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Endoplasmic reticulum stress is activated in light-induced retinal degeneration

Authors

  • Li-ping Yang,

    Corresponding author
    1. Peking University Eye Center, Peking University Third Hospital, Peking University, Beijing, People's Republic of China
    • Peking University Eye Center, Peking University Third Hospital, 49 North Garden Road, Haidian District, Beijing, 100083, People's Republic of China
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  • Le-meng Wu,

    1. Peking University Eye Center, Peking University Third Hospital, Peking University, Beijing, People's Republic of China
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  • Xiu-juan Guo,

    1. Peking University Eye Center, Peking University Third Hospital, Peking University, Beijing, People's Republic of China
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  • Ying Li,

    1. Peking University Eye Center, Peking University Third Hospital, Peking University, Beijing, People's Republic of China
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  • Mark O.M. Tso

    1. Peking University Eye Center, Peking University Third Hospital, Peking University, Beijing, People's Republic of China
    2. Wilmer Eye Institute, Johns Hopkins University School of Medicine, Baltimore, Maryland
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Abstract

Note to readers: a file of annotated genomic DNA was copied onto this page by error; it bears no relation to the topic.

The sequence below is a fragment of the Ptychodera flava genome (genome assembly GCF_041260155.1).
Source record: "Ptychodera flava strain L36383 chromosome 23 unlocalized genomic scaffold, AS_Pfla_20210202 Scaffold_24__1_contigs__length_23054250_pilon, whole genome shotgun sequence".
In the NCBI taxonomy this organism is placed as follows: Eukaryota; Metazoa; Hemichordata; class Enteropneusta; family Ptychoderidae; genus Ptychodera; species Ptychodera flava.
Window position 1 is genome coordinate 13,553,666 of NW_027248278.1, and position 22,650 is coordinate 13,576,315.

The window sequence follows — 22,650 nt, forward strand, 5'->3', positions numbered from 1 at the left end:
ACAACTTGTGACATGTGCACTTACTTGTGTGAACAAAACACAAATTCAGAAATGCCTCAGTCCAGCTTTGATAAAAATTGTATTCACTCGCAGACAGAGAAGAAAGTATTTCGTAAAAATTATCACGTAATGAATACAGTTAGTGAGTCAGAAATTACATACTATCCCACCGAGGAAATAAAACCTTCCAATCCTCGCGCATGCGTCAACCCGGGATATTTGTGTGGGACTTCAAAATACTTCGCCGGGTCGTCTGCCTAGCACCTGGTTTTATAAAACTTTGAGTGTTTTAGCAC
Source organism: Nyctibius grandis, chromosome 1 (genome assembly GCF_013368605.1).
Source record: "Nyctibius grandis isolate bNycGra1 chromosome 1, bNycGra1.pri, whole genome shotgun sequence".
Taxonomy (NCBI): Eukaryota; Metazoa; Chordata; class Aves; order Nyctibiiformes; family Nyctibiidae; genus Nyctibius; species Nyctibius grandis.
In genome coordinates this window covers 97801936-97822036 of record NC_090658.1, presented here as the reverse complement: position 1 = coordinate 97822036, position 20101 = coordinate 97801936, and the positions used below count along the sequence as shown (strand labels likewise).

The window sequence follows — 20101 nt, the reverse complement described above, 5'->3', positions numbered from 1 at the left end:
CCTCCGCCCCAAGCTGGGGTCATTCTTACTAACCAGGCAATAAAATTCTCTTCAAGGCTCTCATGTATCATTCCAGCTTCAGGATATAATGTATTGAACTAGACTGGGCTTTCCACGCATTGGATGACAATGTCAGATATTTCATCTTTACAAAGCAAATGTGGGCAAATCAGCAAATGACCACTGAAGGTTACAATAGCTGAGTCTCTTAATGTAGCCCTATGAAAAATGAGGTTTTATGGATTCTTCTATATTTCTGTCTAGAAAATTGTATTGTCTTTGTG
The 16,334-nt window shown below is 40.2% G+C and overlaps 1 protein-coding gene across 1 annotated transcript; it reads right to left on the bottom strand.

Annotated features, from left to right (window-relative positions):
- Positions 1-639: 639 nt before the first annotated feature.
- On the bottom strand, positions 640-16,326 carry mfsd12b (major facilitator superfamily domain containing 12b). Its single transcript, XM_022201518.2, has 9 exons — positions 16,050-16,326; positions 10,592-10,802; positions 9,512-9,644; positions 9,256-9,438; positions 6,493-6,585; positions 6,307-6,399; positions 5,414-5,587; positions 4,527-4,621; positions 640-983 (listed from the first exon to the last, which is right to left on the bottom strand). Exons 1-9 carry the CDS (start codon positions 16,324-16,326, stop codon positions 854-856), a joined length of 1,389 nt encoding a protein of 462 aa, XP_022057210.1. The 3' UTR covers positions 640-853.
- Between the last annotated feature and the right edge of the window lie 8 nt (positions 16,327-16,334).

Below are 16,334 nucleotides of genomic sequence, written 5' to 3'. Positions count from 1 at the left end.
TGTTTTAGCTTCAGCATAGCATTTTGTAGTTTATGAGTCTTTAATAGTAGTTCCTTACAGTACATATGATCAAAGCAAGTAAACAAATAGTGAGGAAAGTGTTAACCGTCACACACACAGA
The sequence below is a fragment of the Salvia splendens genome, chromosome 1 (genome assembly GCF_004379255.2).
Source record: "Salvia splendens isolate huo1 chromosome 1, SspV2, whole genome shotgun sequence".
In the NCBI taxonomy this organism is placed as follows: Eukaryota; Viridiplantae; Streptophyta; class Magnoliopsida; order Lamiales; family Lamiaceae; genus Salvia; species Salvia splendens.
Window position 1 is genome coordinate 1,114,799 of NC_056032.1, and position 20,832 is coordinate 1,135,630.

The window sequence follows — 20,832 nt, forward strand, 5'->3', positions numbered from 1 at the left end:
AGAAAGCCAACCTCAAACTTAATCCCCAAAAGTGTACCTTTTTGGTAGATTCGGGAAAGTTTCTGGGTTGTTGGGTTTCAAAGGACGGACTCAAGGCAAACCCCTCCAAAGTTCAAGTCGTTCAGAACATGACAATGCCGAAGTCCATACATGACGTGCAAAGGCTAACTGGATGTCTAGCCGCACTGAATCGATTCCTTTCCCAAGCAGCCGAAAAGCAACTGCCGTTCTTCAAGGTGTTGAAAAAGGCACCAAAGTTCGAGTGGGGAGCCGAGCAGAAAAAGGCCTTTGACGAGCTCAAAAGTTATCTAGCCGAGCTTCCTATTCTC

Exposure to excessive levels of light induces photoreceptor apoptosis and has previously been used as a model for the study of retinal degeneration. During the light exposure, intracellular calcium levels increase, and reactive oxygen species (ROS) are generated, which have been shown to cause endoplasmic reticulum (ER) stress. In the present study, we investigated the role of ER stress in light-induced photoreceptor apoptosis. Our study demonstrated that, after light exposure, the ER stress sensors including glucose-regulated protein-78 (GRP78/BiP), caspase-12, phospho-eukaryotic initiation factor 2α (eIF2α), and phospho-pancreatic ER kinase (PERK) were significantly up-regulated in a time-dependent manner. The up-regulation of these proteins coincided with or preceded the photoreceptor apoptosis indicated by TUNEL. These data showed that ER stress played an important role in light-induced photoreceptor apoptosis. Therefore, ER stress modulators could be strong candidates as therapeutic agents in the treatment of retinal degenerative diseases. © 2007 Wiley-Liss, Inc.

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